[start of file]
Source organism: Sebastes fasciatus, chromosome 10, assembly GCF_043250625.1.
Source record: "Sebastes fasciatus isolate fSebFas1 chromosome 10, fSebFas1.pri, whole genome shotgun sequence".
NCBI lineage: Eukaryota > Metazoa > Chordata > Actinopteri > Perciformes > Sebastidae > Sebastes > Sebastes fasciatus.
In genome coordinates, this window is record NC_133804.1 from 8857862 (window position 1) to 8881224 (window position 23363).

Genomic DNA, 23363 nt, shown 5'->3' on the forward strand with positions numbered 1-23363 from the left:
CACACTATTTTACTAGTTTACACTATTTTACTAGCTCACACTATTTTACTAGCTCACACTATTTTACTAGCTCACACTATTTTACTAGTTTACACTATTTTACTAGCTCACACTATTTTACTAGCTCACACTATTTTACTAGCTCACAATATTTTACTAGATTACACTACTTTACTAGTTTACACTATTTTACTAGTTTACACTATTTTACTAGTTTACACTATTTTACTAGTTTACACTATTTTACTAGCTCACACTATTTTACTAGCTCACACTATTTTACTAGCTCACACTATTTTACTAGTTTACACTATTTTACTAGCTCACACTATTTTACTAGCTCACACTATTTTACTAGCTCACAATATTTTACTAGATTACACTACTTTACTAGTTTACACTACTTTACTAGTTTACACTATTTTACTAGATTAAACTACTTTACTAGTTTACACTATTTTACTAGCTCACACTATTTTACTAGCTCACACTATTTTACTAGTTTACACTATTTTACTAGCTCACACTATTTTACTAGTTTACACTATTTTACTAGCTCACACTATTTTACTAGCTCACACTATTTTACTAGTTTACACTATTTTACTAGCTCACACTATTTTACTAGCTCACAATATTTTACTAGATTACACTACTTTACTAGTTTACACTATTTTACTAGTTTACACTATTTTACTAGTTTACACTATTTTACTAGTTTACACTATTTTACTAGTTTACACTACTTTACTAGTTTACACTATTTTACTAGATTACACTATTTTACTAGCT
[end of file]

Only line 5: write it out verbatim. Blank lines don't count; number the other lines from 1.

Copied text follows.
Genomic DNA, 23363 nt, shown 5'->3' on the forward strand with positions numbered 1-23363 from the left: